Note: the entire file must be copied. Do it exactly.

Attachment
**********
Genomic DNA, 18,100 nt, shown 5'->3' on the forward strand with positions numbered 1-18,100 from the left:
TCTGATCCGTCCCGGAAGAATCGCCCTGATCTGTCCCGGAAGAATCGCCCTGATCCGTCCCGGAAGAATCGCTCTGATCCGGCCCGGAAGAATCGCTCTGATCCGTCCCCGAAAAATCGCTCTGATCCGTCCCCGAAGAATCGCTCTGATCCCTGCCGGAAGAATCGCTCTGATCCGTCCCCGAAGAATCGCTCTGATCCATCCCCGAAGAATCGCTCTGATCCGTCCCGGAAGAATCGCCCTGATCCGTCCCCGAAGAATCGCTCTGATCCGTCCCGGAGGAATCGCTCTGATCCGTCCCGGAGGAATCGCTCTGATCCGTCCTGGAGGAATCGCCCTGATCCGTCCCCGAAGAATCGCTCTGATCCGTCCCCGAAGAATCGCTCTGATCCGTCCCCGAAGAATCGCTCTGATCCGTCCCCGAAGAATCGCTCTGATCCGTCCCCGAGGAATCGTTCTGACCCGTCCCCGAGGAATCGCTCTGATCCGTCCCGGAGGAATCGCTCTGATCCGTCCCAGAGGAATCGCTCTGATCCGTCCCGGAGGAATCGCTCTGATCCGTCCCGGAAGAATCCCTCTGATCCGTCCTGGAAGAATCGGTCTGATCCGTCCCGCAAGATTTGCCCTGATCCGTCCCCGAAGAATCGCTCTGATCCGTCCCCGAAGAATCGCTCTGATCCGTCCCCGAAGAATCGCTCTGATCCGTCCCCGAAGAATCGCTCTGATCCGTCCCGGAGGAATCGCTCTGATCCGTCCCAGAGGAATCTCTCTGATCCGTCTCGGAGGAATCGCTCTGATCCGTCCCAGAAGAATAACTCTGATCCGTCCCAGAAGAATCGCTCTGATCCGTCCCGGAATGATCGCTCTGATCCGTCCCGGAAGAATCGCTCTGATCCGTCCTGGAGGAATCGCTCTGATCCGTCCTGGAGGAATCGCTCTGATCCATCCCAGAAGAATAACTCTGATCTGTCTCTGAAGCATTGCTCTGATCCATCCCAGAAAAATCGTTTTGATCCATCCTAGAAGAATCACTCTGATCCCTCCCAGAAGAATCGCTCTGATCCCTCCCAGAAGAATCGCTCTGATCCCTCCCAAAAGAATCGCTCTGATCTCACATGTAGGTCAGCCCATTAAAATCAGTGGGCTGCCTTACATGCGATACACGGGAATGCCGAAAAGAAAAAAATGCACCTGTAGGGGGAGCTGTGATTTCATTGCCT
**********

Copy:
Genomic DNA, 18,100 nt, shown 5'->3' on the forward strand with positions numbered 1-18,100 from the left:
TCTGATCCGTCCCGGAAGAATCGCCCTGATCTGTCCCGGAAGAATCGCCCTGATCCGTCCCGGAAGAATCGCTCTGATCCGGCCCGGAAGAATCGCTCTGATCCGTCCCCGAAAAATCGCTCTGATCCGTCCCCGAAGAATCGCTCTGATCCCTGCCGGAAGAATCGCTCTGATCCGTCCCCGAAGAATCGCTCTGATCCATCCCCGAAGAATCGCTCTGATCCGTCCCGGAAGAATCGCCCTGATCCGTCCCCGAAGAATCGCTCTGATCCGTCCCGGAGGAATCGCTCTGATCCGTCCCGGAGGAATCGCTCTGATCCGTCCTGGAGGAATCGCCCTGATCCGTCCCCGAAGAATCGCTCTGATCCGTCCCCGAAGAATCGCTCTGATCCGTCCCCGAAGAATCGCTCTGATCCGTCCCCGAAGAATCGCTCTGATCCGTCCCCGAGGAATCGTTCTGACCCGTCCCCGAGGAATCGCTCTGATCCGTCCCGGAGGAATCGCTCTGATCCGTCCCAGAGGAATCGCTCTGATCCGTCCCGGAGGAATCGCTCTGATCCGTCCCGGAAGAATCCCTCTGATCCGTCCTGGAAGAATCGGTCTGATCCGTCCCGCAAGATTTGCCCTGATCCGTCCCCGAAGAATCGCTCTGATCCGTCCCCGAAGAATCGCTCTGATCCGTCCCCGAAGAATCGCTCTGATCCGTCCCCGAAGAATCGCTCTGATCCGTCCCGGAGGAATCGCTCTGATCCGTCCCAGAGGAATCTCTCTGATCCGTCTCGGAGGAATCGCTCTGATCCGTCCCAGAAGAATAACTCTGATCCGTCCCAGAAGAATCGCTCTGATCCGTCCCGGAATGATCGCTCTGATCCGTCCCGGAAGAATCGCTCTGATCCGTCCTGGAGGAATCGCTCTGATCCGTCCTGGAGGAATCGCTCTGATCCATCCCAGAAGAATAACTCTGATCTGTCTCTGAAGCATTGCTCTGATCCATCCCAGAAAAATCGTTTTGATCCATCCTAGAAGAATCACTCTGATCCCTCCCAGAAGAATCGCTCTGATCCCTCCCAGAAGAATCGCTCTGATCCCTCCCAAAAGAATCGCTCTGATCTCACATGTAGGTCAGCCCATTAAAATCAGTGGGCTGCCTTACATGCGATACACGGGAATGCCGAAAAGAAAAAAATGCACCTGTAGGGGGAGCTGTGATTTCATTGCCT